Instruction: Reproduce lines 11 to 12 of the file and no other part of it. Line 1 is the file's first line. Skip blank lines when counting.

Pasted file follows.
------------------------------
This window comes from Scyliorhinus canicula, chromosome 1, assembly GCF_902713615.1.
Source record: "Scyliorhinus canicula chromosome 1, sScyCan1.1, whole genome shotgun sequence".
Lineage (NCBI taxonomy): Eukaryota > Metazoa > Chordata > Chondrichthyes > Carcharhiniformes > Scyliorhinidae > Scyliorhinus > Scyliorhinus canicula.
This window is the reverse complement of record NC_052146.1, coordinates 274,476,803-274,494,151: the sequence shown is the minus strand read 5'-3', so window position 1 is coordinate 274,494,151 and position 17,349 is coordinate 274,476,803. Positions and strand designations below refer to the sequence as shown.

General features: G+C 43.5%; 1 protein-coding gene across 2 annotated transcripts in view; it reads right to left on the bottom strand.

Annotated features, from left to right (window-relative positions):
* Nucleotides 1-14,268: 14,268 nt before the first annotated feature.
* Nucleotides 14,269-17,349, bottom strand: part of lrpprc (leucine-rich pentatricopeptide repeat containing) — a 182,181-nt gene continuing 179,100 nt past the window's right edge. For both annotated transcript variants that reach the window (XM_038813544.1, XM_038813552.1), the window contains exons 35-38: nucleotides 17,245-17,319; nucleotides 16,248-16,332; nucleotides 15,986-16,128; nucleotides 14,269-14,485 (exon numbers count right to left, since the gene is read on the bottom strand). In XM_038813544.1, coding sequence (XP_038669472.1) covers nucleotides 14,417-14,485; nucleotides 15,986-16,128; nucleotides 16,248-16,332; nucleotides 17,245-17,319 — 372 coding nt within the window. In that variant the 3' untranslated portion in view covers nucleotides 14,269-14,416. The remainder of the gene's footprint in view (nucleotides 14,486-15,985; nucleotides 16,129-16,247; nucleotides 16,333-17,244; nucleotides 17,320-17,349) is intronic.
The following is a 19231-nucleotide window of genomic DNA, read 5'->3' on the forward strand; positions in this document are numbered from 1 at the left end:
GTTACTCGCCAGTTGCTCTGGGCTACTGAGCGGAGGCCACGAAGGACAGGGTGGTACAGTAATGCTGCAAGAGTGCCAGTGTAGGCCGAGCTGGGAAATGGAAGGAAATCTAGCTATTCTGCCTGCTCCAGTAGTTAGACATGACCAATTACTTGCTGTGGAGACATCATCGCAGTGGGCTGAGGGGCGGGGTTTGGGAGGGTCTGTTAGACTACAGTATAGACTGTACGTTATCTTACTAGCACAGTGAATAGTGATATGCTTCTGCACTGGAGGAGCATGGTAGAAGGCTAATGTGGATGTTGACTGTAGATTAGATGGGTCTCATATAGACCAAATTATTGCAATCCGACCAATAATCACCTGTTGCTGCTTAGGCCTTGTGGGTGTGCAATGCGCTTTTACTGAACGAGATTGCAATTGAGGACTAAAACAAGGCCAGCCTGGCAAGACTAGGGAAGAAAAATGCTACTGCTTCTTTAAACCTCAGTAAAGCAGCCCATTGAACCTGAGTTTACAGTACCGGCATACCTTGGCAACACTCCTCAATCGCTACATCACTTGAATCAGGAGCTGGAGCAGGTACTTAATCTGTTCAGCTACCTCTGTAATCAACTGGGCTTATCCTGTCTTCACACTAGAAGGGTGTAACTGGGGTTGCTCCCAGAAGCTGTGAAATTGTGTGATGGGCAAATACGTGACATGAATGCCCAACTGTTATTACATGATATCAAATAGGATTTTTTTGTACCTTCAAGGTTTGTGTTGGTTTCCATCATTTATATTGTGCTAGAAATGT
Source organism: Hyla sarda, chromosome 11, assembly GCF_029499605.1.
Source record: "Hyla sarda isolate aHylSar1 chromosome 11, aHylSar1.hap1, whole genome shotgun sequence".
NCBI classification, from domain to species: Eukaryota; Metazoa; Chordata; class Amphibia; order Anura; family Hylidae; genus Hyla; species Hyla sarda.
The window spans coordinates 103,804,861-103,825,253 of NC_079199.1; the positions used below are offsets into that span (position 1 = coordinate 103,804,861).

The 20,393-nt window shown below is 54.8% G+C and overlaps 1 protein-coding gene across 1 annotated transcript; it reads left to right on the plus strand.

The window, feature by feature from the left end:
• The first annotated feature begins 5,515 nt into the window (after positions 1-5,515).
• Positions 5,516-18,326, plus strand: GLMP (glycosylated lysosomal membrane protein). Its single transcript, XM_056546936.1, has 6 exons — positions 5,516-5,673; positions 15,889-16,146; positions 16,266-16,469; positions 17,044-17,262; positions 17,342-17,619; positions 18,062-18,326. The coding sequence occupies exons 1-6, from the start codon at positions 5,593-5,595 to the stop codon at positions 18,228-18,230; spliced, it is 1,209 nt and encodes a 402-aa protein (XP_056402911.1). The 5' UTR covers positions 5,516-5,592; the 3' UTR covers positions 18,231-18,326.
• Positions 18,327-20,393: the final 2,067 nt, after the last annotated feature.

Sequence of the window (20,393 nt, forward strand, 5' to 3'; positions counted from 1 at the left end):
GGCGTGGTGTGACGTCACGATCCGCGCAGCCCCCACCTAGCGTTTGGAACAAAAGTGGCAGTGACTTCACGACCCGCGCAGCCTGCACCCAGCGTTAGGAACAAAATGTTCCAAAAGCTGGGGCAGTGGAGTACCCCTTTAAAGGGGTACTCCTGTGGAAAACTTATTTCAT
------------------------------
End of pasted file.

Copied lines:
Source organism: Hyla sarda, chromosome 11, assembly GCF_029499605.1.
Source record: "Hyla sarda isolate aHylSar1 chromosome 11, aHylSar1.hap1, whole genome shotgun sequence".